Directed by T.J. McCarthy
Starring Jeff Williams
Short Film Review by James Burgess
Chronicling the sought-after testimony of one of history’s most iconic figures, T.J. McCarthy’s short film The Execution of Dr. Martin Luther King - a buttoned-up, stately take on such important events is disappointingly stolid. What could have and should have been a tense, intricate and endlessly fascinating account of the untimely death of one of society’s pioneering and most influential statesman, instead becomes bogged down in jingoistic, patriarchal rhetoric and a distractingly static style.
Jeff Williams plays the impassioned lawyer trying to convince the onlooking jury that there’s far more to his infamous assassination than the unsuspecting public consensus has been lead to believe, and his conviction is a rare, undeniable factor. But, it plays out like a piece more rooted in theatricality, almost as if the rather objective audience are another member of the jury - cleverly enough, but that does mean it lacks the kinetic energy that such an important subject demands.
It could have been far more involving, with other characters such as the jury members or the judge, playing a pivotal role in more heated proceedings with contrasting views, which normally catalyse the vast majority of almost any drama set in a courtroom into being fraught and gripping - giving them their trademark agency for confrontation and building up hallmark tension.
Instead however, in place of those, we have an endlessly patriarchal central role for Jeff Williams - whose character’s convinced that foul play lies at the heart of this flagship case. Maybe this remained McCarthy’s intention - to place America and its values at the very forefront of that most fundamentally American of tragic incidents. But the emphasis on this foregrounding proves a distraction from the facts as well as theoretical opinions of the event itself - emotional impact seems to become ignored, in favour of a sea of conspiratorial spiel.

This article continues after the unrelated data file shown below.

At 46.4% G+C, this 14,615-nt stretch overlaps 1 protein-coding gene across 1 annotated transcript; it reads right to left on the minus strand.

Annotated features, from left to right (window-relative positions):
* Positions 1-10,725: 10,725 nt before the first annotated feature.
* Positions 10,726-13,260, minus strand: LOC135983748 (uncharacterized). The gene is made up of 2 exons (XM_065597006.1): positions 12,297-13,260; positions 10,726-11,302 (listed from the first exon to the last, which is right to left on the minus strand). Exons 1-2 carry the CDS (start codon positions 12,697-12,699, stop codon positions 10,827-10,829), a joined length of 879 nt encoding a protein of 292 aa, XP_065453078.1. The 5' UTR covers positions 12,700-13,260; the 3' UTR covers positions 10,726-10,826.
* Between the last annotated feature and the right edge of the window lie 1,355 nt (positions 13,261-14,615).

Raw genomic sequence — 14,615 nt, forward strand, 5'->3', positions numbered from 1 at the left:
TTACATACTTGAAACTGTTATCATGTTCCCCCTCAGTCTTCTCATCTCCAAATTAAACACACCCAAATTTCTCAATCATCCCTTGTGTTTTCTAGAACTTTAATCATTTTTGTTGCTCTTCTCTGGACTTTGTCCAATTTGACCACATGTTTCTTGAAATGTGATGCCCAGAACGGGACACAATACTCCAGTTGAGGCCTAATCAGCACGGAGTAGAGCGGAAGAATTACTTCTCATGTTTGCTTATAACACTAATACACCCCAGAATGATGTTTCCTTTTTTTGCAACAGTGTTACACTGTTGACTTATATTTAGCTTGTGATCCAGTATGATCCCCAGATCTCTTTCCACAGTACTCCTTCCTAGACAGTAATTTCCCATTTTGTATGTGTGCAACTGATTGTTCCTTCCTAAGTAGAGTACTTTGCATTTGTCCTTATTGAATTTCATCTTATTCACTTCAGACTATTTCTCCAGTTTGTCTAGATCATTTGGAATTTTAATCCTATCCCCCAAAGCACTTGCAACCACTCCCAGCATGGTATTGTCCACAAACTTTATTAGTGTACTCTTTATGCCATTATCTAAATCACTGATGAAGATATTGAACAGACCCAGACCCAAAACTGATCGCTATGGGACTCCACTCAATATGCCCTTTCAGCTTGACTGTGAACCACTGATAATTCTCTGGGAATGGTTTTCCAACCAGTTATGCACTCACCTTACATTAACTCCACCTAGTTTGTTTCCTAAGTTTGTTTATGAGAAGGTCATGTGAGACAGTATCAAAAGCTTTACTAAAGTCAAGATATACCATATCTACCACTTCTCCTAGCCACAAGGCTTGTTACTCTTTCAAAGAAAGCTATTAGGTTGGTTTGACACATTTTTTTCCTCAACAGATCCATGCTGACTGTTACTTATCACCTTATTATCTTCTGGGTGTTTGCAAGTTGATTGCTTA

This results in an effect that is only occasionally affecting - albeit a little bluntly. Nevertheless, if its ambition was to deliver its short, sharp message as simply as possible - without the customary bluster of imposing close-ups and treacly score to underpin impact - then it succeeds. Rather like its central and sadly - only - protagonist - The Execution of Dr Martin Luther King is an exercise in concentrated restraint - which starts off as novel, but it quickly becomes very stayed, instead of the essential, topical interpretation of a gross miscarriage of justice it deserves to be.